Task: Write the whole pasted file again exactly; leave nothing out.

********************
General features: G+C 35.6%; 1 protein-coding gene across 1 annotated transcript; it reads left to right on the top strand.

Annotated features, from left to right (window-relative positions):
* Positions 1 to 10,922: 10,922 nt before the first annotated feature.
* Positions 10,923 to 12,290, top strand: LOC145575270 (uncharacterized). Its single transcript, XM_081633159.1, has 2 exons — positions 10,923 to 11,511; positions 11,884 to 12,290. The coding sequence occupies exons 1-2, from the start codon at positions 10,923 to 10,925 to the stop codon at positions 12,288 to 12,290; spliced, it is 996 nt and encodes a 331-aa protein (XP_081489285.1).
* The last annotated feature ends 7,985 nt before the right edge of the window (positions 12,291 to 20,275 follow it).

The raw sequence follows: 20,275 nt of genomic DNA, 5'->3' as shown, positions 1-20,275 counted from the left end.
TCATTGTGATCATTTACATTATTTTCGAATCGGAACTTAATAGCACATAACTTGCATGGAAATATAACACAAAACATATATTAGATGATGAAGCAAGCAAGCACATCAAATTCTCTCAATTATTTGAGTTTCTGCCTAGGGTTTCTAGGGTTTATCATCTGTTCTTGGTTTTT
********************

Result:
General features: G+C 35.6%; 1 protein-coding gene across 1 annotated transcript; it reads left to right on the top strand.

Annotated features, from left to right (window-relative positions):
* Positions 1 to 10,922: 10,922 nt before the first annotated feature.
* Positions 10,923 to 12,290, top strand: LOC145575270 (uncharacterized). Its single transcript, XM_081633159.1, has 2 exons — positions 10,923 to 11,511; positions 11,884 to 12,290. The coding sequence occupies exons 1-2, from the start codon at positions 10,923 to 10,925 to the stop codon at positions 12,288 to 12,290; spliced, it is 996 nt and encodes a 331-aa protein (XP_081489285.1).
* The last annotated feature ends 7,985 nt before the right edge of the window (positions 12,291 to 20,275 follow it).

The raw sequence follows: 20,275 nt of genomic DNA, 5'->3' as shown, positions 1-20,275 counted from the left end.
TCATTGTGATCATTTACATTATTTTCGAATCGGAACTTAATAGCACATAACTTGCATGGAAATATAACACAAAACATATATTAGATGATGAAGCAAGCAAGCACATCAAATTCTCTCAATTATTTGAGTTTCTGCCTAGGGTTTCTAGGGTTTATCATCTGTTCTTGGTTTTT